SXSW 2014: CHEF Review

by     Posted 288 days ago

chef emjay anthony jon favreau

Jon Favreau very clearly has something he’s eager say in his latest directorial endeavor, Chef, but there’s no harm in letting him use the film to express his feelings when he’s doing so in a highly entertaining and motivating manner.

Carl Casper (Favreau) is a talented chef working in a popular Los Angeles restaurant. The problem is, it’s not his restaurant and the owner is afraid of losing a good thing so demands that Carl push creativity aside in order to maintain their clientele with the familiar menu. When a popular food critic calls Carl out for playing it safe and sticking to the same old dishes, Carl loses his temper in the midst of a packed night and winds up an Internet sensation. Trouble is, Internet infamy doesn’t equal job opportunities and now, the only way for Carl to clear his name and get back on his feet is by taking the plunge and finally trying to do things his way – in a food truck.  Hit the jump for my full review of Chef from the SXSW Film Festival.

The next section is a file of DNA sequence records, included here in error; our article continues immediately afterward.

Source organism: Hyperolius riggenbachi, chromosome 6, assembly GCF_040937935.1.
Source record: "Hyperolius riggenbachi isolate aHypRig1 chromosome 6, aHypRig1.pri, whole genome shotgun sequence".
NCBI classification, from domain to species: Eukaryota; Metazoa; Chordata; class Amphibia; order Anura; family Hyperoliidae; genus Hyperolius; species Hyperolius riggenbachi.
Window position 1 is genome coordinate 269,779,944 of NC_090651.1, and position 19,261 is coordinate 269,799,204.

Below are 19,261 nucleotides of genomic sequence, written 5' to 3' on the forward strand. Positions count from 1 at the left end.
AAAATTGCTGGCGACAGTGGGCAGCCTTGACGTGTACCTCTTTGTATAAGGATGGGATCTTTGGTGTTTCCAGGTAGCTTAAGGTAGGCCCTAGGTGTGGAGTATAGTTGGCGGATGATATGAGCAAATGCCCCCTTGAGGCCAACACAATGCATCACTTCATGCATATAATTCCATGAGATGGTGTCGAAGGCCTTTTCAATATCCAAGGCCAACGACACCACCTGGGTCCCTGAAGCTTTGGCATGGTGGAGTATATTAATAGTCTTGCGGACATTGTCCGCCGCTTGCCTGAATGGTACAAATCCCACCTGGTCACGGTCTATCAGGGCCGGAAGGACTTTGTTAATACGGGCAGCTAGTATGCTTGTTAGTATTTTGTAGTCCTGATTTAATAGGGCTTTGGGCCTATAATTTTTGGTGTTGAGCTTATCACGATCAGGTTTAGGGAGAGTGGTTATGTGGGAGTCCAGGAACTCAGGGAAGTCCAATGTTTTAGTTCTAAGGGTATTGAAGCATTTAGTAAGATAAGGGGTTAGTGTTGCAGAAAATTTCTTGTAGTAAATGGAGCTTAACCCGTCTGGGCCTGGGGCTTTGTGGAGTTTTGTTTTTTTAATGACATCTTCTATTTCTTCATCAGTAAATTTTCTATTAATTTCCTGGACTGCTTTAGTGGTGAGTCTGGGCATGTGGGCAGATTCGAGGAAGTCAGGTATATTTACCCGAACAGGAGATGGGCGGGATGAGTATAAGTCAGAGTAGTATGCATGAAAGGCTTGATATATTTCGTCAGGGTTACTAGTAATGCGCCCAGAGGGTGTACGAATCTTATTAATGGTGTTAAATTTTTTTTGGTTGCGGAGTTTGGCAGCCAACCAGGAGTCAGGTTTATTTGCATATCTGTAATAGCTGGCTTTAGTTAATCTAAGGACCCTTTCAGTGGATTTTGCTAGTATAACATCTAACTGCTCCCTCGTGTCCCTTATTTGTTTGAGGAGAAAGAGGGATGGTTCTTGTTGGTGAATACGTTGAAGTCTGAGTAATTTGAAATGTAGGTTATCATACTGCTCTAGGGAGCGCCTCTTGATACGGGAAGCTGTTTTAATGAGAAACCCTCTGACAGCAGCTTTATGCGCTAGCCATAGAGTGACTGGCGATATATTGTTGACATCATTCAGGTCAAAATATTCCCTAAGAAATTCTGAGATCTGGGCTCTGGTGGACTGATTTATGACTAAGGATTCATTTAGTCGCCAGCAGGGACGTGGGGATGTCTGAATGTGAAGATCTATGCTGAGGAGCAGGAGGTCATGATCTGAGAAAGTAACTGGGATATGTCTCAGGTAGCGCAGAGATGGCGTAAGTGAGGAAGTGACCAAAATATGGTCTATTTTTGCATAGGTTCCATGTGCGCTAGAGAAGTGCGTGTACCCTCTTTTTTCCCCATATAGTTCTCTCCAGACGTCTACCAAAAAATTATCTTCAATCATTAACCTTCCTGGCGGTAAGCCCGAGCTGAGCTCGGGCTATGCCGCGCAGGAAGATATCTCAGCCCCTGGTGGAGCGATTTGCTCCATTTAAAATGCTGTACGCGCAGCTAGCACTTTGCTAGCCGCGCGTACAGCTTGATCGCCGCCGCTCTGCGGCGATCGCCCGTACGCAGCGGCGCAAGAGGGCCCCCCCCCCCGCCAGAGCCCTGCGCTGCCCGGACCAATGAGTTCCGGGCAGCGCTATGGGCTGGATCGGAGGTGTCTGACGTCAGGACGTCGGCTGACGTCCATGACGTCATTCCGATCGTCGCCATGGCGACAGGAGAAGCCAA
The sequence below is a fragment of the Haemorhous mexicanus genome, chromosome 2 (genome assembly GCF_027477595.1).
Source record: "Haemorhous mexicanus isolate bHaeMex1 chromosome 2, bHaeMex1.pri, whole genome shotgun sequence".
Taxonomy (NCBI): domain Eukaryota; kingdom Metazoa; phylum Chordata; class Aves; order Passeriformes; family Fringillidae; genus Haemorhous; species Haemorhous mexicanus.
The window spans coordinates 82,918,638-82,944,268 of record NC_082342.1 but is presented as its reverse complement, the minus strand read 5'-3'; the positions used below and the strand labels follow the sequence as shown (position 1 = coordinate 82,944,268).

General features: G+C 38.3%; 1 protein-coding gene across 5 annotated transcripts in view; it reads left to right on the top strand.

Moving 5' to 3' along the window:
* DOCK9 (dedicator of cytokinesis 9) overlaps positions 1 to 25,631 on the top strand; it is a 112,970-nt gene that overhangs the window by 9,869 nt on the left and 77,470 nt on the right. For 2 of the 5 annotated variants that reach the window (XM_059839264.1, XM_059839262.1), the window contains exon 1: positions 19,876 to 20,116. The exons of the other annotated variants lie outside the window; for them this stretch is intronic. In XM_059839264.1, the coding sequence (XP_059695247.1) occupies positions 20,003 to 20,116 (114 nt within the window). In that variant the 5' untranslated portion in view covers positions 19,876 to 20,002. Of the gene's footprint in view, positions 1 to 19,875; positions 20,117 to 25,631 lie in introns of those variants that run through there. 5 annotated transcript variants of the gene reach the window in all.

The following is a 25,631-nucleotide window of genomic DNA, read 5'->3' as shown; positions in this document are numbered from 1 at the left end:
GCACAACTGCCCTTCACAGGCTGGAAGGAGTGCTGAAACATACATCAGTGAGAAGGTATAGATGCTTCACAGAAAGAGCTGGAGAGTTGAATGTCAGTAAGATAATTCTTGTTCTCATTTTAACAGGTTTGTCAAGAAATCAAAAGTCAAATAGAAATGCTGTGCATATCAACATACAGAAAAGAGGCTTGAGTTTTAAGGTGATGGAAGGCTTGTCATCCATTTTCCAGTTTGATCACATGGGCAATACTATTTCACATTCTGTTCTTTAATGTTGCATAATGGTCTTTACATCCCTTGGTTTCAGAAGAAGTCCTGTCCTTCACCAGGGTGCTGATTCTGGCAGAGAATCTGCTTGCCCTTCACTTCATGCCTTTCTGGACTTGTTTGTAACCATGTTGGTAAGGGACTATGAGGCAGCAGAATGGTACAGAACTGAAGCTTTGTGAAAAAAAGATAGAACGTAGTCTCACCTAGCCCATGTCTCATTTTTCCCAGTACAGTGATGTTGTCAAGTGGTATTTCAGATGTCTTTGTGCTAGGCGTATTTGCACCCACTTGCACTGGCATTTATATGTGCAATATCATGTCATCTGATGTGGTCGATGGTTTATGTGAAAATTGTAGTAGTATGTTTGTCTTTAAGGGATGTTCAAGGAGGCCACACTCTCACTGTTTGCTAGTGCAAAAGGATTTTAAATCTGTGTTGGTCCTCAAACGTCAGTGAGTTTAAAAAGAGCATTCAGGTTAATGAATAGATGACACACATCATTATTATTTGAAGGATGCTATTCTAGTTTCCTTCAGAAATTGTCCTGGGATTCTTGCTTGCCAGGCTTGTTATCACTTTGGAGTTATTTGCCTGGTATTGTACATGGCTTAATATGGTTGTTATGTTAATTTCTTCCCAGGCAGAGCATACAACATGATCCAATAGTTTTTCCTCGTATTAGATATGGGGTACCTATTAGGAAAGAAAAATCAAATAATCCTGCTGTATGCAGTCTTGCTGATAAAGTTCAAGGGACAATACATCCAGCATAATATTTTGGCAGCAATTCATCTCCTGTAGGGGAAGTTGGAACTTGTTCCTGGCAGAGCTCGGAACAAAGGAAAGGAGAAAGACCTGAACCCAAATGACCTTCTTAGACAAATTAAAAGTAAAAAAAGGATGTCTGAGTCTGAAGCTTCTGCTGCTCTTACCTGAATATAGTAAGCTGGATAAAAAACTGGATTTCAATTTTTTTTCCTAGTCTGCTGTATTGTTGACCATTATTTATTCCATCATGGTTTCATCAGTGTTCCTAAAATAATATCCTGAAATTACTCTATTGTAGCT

Full 2014 SXSW Film Festival Lineup Announced; Includes NEIGHBORS, JOE, and Episodic Series Featuring PENNY DREADFUL and SILICON VALLEY

by     Posted 325 days ago


The SXSW Film Festival has announced its full 2014 lineup.  We previously reported that the festival would include the premieres of Jon Favreau‘s Chef and the Veronica Mars movie, and now another big premiere has come along with Nicholas Stoller‘s comedy, Neighbors.  There’s also a strong addition with David Gordon Green‘s Joe (my review).  The other stand-out is a new section, “Episodic”, which features “innovative new work aimed squarely at the small screen,” and “tunes in to the explosion of exciting material on non-theatrical platforms, including serialized TV, webisodes and beyond.”  Attendees will have a chance to get a look at COSMOS: A SpaceTime Odyssey, From Dusk Till Dawn: The Series, Penny Dreadful, Silicon Valley, and more.   Finally, the Festival Favorites category will include the popular Boyhood (my review) and The Raid 2 (my review).